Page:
After prophesying that Israel would be conquered, using a metaphor of a tree being chopped down or burned, Isaiah presents an image of rebirth:
And there shall come forth a rod out of the stem of Jesse,
and a branch shall grow out of his roots.Isaiah 11:1, 2 Nephi 21:1
As he does frequently, Isaiah gives us two parallel phrases in this passage, saying the same thing twice using different words. The stem of a plant is the main trunk, from which the branches grow. The “rod” or “branch” grows from the stem, and by extension from its roots, drawing nourishment and strength from them.
Jesse was the father of King David, and Jesus was a descendant of David. (See Matthew 1:1-17, Luke 3:23-38.) So one interpretation of this passage is that the Savior (the rod or the branch) came from Jesse (the stem or the roots).
Isaiah’s subsequent description of the branch seems to reinforce this interpretation:
The spirit of the Lord shall rest upon him, the spirit of wisdom and understanding, the spirit of counsel and might, the spirit of knowledge and of the fear of the Lord…
And righteousness shall be the girdle of his loins, and faithfulness the girdle of his reins.Isaiah 11:2, 5, 2 Nephi 21:2, 5
But when the angel Moroni appeared to Joseph Smith on September 21, 1823, he quoted Isaiah 11 in full, telling Joseph that it was “about to be fulfilled.” (See Joseph Smith—History 1:40.) Since the Savior had been born many years earlier, Moroni must have had a different interpretation in mind.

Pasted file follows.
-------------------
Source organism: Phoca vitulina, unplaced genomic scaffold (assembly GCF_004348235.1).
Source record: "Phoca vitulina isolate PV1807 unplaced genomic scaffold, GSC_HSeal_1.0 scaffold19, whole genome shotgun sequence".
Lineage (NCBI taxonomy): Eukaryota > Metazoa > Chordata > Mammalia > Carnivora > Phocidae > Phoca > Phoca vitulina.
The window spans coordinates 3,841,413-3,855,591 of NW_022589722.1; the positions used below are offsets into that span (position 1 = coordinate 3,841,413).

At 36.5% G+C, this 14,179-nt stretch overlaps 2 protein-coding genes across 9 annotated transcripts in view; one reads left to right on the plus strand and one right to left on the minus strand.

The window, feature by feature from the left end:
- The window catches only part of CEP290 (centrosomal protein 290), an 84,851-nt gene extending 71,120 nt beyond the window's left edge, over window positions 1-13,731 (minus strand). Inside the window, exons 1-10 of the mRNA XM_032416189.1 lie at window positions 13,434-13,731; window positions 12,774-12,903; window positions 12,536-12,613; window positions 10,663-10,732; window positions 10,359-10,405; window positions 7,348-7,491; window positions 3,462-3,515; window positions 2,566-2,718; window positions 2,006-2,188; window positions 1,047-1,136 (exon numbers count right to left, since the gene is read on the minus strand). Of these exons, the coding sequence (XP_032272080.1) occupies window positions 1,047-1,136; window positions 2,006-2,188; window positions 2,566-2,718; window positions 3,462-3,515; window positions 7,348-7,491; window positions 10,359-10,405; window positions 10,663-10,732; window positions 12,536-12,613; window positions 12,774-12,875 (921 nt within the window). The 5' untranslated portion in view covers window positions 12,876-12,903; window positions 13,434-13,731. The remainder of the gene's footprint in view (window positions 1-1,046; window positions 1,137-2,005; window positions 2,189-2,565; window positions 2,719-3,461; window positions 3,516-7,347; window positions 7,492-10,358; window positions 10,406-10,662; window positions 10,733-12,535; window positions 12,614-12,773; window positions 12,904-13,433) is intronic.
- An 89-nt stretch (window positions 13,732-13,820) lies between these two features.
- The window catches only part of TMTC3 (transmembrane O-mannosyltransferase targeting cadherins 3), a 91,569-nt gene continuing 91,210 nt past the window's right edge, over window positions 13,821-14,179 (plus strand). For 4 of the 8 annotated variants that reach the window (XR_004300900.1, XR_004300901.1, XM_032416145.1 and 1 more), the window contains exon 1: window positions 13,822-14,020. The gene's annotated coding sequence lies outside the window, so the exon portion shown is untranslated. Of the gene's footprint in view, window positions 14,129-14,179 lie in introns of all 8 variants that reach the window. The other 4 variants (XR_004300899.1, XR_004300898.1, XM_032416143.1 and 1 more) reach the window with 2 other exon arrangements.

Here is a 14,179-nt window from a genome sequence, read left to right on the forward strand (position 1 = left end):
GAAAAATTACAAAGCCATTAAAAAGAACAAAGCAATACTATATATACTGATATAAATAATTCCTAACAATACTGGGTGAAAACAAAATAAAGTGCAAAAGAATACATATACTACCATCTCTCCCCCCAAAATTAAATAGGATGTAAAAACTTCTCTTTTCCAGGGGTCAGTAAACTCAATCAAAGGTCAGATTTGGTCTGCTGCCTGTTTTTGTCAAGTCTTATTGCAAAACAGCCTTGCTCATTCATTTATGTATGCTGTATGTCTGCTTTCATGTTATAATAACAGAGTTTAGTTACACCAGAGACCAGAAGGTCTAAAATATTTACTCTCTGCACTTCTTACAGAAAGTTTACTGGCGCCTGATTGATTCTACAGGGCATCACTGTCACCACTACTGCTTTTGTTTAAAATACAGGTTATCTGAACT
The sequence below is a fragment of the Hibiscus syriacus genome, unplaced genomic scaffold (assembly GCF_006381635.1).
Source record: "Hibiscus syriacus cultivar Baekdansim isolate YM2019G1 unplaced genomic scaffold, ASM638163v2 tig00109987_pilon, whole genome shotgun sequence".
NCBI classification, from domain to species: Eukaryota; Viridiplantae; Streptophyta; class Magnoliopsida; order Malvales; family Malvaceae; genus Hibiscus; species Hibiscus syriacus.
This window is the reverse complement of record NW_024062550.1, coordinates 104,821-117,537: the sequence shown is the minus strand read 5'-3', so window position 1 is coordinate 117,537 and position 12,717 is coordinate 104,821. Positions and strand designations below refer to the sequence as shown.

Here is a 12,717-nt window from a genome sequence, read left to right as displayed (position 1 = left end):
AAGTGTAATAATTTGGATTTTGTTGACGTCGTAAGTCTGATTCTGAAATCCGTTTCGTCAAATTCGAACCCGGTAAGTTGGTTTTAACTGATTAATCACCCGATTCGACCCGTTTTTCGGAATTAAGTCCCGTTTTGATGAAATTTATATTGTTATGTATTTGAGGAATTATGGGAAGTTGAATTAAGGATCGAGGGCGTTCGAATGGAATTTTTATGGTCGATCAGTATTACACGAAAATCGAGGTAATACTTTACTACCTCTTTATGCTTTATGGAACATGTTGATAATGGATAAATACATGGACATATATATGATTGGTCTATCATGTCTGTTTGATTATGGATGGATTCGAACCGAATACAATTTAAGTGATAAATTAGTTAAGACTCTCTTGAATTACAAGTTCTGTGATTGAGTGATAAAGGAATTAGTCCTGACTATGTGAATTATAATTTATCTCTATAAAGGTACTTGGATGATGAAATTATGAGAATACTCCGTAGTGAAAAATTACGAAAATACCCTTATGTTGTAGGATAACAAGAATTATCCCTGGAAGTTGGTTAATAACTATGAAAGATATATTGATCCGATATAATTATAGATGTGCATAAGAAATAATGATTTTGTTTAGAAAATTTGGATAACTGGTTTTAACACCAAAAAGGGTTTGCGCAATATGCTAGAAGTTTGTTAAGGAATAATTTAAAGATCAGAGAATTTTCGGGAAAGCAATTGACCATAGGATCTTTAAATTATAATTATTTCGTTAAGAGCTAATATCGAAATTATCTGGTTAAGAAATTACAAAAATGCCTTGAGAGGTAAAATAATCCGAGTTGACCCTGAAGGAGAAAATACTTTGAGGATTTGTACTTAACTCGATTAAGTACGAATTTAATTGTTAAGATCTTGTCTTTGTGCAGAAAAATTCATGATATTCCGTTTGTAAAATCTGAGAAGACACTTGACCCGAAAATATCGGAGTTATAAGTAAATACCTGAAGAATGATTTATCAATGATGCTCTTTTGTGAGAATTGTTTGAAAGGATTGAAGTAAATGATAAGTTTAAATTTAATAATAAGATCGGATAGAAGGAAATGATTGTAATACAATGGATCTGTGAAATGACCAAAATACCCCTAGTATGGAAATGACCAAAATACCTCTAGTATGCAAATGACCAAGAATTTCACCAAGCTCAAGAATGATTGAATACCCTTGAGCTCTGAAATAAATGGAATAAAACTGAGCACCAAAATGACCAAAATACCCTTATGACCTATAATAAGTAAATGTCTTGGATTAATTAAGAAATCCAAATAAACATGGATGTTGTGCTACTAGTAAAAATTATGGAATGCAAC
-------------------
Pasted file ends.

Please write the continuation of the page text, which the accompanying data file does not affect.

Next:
Joseph Smith shed additional light on the prophecy nearly fifteen years later, by writing a set of questions and answers about this chapter.
- “Who is the stem of Jesse?” he asked. “It is Christ.”
- “What is the rod?” “It is a servant in the hands of Christ, who is partly a descendant of Jesse as well as of Ephraim, or of the house of Joseph, on whom there is laid much power.” (Doctrine and Covenants 113:1-4).
In this interpretation, it is a servant of Christ who acts with wisdom and understanding and walks in righteousness, under the guidance of the Sprit of the Lord.
Who is that servant? It might refer to Joseph Smith, himself. But because he leaves the person nameless, we can also imagine the symbol applying to other people who act on behalf of the Savior, strive to emulate Him, and receive power from Him.
In fact, the entire passage seems to convey a core principle: Those who represent the Savior must emulate Him and receive power from Him. He is the stem or the root, and we are the branches, drawing strength from Him.
Later in the chapter, Isaiah modifies the metaphor: “In that day,” he says, “there shall be a root of Jesse, which shall stand for an ensign of the people” (2 Nephi 21:10).
What does that root represent? According to Joseph Smith, “It is a descendant of Jesse, as well as of Joseph, unto whom rightly belongs the priesthood, and the keys of the kingdom, for an ensign, and for the gathering of [God’s] people in the last days” (Doctrine and Covenants 113:6).
This sounds a lot like his description of the branch, and I think that’s intentional. This servant of God draws strength from the Savior and is in turn a source of strength to others. When we act on behalf of Christ, we are not only recipients but also conduits of His power. The power He gives us is intended not only to bless us but to bless other people.
Today, I will strive to live up to Isaiah’s description of a servant of the Lord. I will strive to be firmly rooted in Christ as I do His work, and I will remember that I must use the power He has given me to bless other people. As a servant of the Lord, I must be both a branch and a root.